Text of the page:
hip hop

I have a confession to make, I love rap. I am not talking about socially-accepted, respectable hip hop like Mos Def or Nas. I'm talking about gritty, derogatory, southern rap music like 2Chainz, Rich Homie Quan, or Young Jeezy. Up until recently, however, I never really thought about why I loved this kind of music. I couldn't exactly relate to the subject matter; drug dealing, jail, weapons, gangs, and materialism, so then why on Earth was I so drawn to this particular genre? 

I always assumed my love of rap could be attributed to my close connection with the south. Anyone who spends 3rd grade through high school living 30 miles east of Atlanta, was bound to pick up an appreciation for TI and Outkast along the way--but was that a good enough explanation? Lots of people share the same sentiment that I do towards hip hop and don't live anywhere near Atlanta. Take for example the "B-Stylers", Japanese teens who dress as if they are black and attend hip hop parties. Though this subculture is small compared to others in Japan, it serves as proof that proximity can't begin to explain the love that people have for rap music all over the world. 

While driving home from the gym the other day I plugged in my iPhone and my gym-playlist on the Spotify app was already loaded. A song called "Type of Way" by Rich Homie Quan came on and it was at that moment that I had an epiphany--I loved rap because of the way it makes me feel; empowered, optimistic, and confident (hence why most of my gym-playlist is rap.) I'm also a huge fan of witty wordplay and rap is chock full of it, "Set it off like Queen Latifiah 'cause I'm living single."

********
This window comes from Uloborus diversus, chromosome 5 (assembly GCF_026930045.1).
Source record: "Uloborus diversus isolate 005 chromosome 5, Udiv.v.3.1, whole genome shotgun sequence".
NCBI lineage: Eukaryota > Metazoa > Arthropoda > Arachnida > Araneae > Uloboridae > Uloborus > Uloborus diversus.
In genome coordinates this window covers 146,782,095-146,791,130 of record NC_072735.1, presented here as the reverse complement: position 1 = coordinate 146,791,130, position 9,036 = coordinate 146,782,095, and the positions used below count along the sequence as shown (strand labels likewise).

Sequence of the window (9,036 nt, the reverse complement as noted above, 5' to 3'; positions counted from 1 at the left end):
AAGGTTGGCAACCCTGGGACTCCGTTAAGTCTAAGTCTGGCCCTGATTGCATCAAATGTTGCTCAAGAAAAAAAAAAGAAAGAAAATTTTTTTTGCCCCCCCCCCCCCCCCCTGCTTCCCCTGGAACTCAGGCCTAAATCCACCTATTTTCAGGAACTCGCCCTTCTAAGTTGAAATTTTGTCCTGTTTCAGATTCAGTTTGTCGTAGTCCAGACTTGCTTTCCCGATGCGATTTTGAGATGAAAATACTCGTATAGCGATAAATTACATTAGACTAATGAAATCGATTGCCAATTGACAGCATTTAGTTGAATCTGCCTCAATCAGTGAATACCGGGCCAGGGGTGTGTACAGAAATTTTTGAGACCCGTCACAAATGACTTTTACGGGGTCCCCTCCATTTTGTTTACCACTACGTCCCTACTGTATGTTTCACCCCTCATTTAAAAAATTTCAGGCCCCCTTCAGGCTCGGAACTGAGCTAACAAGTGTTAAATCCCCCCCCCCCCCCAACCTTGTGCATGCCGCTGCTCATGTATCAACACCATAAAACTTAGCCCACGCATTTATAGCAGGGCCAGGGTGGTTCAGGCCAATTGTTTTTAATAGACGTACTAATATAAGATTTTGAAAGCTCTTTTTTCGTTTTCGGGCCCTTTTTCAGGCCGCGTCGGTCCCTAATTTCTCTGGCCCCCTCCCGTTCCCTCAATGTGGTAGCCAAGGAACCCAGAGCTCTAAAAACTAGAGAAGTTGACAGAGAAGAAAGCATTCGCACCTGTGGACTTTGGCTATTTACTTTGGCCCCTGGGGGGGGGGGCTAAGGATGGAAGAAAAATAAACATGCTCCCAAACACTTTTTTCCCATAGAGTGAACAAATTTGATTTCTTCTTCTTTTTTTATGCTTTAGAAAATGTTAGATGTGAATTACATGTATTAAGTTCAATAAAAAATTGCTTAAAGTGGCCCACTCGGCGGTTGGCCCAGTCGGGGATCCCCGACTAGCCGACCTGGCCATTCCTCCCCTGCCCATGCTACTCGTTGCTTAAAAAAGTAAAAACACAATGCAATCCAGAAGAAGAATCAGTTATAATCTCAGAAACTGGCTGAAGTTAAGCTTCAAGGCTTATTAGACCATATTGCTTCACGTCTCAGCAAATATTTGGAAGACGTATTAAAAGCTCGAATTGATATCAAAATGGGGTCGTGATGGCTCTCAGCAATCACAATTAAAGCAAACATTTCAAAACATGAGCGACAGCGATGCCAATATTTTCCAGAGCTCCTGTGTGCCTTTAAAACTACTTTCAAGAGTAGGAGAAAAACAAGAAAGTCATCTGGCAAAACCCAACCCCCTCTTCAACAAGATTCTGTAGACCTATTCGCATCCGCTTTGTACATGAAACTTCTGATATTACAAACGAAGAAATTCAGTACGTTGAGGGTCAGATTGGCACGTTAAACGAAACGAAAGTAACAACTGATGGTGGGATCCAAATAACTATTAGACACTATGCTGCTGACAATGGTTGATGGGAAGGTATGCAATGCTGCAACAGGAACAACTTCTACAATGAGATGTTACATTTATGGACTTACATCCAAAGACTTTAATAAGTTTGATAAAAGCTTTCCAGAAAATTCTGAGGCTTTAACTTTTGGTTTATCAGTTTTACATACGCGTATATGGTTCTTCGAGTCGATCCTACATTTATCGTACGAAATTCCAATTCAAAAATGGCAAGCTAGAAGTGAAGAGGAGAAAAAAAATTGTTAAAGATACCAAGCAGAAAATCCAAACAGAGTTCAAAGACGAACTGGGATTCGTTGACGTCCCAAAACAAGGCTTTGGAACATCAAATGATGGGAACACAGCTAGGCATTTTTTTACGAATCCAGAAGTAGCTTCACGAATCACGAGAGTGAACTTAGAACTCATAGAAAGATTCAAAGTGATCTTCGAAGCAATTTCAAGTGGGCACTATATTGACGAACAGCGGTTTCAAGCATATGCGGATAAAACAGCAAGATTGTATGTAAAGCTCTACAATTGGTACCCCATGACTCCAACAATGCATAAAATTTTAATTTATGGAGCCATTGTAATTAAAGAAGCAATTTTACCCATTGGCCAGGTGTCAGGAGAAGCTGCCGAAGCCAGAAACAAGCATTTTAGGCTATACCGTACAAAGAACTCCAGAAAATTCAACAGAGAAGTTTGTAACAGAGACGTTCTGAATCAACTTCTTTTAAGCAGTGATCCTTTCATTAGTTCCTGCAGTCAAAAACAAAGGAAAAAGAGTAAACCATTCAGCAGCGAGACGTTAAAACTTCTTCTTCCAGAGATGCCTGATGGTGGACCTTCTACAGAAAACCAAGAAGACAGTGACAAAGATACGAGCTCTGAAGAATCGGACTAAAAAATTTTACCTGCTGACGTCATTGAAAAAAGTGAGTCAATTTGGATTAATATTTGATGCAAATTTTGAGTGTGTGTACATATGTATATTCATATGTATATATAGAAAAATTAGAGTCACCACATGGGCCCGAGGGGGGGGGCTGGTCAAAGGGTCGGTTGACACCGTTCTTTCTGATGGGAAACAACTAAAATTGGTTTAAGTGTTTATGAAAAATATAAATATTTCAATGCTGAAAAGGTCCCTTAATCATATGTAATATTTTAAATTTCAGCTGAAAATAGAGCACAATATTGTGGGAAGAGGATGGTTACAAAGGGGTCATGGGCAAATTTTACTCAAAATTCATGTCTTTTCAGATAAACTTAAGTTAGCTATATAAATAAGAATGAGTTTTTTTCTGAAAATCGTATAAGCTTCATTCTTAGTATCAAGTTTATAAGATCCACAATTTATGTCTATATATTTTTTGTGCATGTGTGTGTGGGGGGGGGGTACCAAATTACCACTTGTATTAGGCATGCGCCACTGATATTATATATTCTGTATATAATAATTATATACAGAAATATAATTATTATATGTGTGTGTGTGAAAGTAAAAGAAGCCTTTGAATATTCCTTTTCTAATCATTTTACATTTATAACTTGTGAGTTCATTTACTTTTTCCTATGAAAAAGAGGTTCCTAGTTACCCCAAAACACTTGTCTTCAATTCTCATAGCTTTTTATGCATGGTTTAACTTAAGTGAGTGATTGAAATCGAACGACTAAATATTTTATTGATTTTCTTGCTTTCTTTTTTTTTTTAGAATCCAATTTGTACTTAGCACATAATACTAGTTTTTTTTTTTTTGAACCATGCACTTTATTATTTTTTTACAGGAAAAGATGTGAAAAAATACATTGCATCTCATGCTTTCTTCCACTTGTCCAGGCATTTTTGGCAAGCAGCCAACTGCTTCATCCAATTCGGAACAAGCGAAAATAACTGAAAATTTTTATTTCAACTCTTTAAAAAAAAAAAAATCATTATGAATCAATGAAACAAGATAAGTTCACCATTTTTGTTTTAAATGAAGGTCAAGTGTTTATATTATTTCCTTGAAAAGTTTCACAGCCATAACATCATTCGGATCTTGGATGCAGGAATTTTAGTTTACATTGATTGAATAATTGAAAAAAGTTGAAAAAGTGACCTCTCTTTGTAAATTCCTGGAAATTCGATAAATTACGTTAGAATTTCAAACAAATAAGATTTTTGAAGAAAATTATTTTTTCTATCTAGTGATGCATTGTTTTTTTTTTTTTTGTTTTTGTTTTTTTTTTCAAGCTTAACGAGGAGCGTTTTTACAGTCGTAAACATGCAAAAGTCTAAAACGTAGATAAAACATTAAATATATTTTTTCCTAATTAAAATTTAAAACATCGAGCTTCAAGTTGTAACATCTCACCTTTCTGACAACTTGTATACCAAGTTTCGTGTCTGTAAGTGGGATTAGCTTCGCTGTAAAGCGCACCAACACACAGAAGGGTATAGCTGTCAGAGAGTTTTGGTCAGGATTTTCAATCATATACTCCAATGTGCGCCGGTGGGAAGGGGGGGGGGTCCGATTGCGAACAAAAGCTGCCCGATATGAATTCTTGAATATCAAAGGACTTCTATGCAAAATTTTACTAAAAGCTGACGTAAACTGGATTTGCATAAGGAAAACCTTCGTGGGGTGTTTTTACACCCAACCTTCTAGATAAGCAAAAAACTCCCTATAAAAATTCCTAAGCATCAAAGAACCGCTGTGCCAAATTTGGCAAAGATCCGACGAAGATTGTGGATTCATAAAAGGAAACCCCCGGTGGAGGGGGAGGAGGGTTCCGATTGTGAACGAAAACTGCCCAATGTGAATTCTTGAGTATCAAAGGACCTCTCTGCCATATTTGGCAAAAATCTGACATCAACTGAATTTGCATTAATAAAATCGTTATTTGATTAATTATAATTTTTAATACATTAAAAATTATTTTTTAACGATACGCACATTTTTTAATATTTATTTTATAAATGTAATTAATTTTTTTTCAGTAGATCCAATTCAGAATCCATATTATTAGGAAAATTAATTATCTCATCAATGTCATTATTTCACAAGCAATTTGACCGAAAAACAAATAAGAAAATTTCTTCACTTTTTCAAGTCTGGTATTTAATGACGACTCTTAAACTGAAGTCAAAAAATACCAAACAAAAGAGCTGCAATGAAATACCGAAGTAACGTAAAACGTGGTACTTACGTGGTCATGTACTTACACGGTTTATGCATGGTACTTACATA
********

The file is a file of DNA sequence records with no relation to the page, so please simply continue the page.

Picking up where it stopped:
Have an important presentation to give to the CEO of your company? Instead of practicing your speech out loud in the car on the way to work, try blasting "RIP" by Young Jeezy and 2 Chainz. Gearing up to ask the counter girl at your local Starbucks on a date? Instead of spending an hour picking out the perfect plaid shirt, spend that time listening to "F*ckin Problems" by ASAP Rocky on repeat. 

Rap may not be the world's answer to world hunger, global warming, or gender inequality---but everyone could benefit from mixing some rap music into their regular listening rotation. 

Nicole Paulus, Nico New Media

photo credit: Mikey G Ottawa via photopin cc

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